tube compartment and the red backlights on the meters and switches.  Cool!  
I have some thoughts about the 30 minute key down 1500 watt endurance test we 
have been discussing.  Roger K8RI hit the nail on the head when he said, and I 
may paraphase a bit, than any amplfier that could do this would be capable of 
exceeding FCC power limits and thus FCC approval might be problematic, absent 
some built in power output limiting feature of the amplifier.  So if an amp 
will do 1500 watts for 15 minutes, it might do 2500 or 3,000 watts for 5 
minutes, without reliability problems.  As an Amp Afficionado, I understand the 
attractiveness of having such an amp even if one never intends to run more than 
1.5KW out of it.  
I have been licensed for 50 years and have never made a 30 minute key down 
transmission, even back in my AM days.  It is doubtful if I have made a 5 or 10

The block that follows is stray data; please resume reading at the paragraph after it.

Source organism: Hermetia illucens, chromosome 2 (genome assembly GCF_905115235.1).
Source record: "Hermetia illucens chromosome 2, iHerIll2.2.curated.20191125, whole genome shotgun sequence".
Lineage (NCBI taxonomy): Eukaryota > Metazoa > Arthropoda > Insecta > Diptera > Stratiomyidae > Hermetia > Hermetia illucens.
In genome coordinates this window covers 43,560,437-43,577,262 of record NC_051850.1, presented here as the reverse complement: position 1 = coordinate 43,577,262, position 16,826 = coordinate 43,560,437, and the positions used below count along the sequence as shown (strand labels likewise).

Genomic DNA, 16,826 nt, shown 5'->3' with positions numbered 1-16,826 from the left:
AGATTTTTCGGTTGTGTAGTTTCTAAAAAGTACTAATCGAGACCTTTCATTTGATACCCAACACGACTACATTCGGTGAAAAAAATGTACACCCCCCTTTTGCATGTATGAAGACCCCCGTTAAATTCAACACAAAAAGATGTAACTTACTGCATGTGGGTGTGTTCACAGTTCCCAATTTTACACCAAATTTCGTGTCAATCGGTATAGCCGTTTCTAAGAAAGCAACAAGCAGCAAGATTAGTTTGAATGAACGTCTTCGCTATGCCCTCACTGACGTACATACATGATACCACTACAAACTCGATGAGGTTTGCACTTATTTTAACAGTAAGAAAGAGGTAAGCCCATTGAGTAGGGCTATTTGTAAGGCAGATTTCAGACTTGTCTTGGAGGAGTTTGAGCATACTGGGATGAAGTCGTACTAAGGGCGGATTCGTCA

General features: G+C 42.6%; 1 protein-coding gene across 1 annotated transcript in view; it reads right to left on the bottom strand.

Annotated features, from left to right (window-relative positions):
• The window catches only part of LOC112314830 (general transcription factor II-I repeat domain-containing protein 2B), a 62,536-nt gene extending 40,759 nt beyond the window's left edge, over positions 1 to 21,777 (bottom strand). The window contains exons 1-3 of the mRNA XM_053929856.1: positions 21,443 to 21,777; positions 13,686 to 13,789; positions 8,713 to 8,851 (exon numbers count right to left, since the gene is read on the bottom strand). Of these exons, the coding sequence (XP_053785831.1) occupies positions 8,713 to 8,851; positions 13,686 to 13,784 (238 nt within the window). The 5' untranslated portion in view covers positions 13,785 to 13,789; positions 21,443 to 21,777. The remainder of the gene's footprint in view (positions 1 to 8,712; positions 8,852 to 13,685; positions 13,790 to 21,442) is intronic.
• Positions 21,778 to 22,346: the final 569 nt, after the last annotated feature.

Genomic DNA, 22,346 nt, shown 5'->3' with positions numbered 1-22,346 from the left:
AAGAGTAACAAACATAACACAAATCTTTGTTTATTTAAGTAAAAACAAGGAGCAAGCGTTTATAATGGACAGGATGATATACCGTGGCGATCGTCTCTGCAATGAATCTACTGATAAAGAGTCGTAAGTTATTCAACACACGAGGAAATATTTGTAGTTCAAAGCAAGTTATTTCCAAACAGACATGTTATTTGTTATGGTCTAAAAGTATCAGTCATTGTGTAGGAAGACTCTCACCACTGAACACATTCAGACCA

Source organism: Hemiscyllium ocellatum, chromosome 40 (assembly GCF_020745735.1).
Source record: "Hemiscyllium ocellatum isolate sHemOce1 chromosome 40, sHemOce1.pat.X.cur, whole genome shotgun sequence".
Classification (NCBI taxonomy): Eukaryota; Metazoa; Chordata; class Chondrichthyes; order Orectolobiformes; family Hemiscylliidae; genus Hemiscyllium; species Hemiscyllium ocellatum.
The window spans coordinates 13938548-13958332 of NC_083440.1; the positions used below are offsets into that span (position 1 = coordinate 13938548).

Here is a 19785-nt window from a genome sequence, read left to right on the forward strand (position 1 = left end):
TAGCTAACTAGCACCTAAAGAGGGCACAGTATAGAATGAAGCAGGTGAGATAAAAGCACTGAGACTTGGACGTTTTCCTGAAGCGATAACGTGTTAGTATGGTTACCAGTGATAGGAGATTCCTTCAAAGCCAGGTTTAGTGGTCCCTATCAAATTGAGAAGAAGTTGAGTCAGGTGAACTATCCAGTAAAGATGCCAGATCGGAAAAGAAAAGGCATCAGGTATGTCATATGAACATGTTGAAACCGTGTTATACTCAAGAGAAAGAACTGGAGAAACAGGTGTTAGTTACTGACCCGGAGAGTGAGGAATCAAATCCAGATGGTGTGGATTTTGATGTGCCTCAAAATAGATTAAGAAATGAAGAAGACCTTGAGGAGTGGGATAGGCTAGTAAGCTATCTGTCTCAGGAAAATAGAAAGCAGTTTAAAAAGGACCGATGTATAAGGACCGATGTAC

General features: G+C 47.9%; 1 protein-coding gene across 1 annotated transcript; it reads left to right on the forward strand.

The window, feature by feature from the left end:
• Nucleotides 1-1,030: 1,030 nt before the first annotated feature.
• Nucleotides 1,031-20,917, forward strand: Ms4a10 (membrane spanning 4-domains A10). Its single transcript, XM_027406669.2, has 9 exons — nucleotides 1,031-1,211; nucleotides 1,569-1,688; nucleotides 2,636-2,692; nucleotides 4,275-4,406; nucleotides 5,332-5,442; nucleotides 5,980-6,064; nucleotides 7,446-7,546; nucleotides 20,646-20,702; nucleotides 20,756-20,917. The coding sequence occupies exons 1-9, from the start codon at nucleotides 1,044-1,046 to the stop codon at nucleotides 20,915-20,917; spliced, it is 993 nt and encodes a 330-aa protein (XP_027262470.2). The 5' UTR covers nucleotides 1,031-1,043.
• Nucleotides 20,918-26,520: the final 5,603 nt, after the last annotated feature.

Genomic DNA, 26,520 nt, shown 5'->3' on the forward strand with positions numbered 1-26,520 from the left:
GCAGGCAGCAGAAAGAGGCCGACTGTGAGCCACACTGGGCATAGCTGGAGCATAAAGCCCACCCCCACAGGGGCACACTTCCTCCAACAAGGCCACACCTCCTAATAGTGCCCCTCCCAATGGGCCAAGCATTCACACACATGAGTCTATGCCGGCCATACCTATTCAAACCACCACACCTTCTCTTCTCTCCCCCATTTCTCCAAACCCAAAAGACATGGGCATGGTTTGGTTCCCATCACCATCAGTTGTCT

minute key down transmission.  I would never subject any of my amps, even one 
which would likely do it, to a 30 minute 1.5 KW output transmission.   Short of 
running high power AM on long winded ragchews, the likely toughest applications 
for our amps are RTTY contesting or maybe one of the high duty cycle digital 
modes, such as JT65.  If someone does not operate one of these activities, all 
that really matters is if our amplifiers will do legal limit output, for the 
necessary time, without self destructing.  We might like to have amps that 
would run 1.5 KW key down for 30 minutes, or do twice the legal limit power 
output for 5 or 10 minutes, but is that really necessary for the guy who is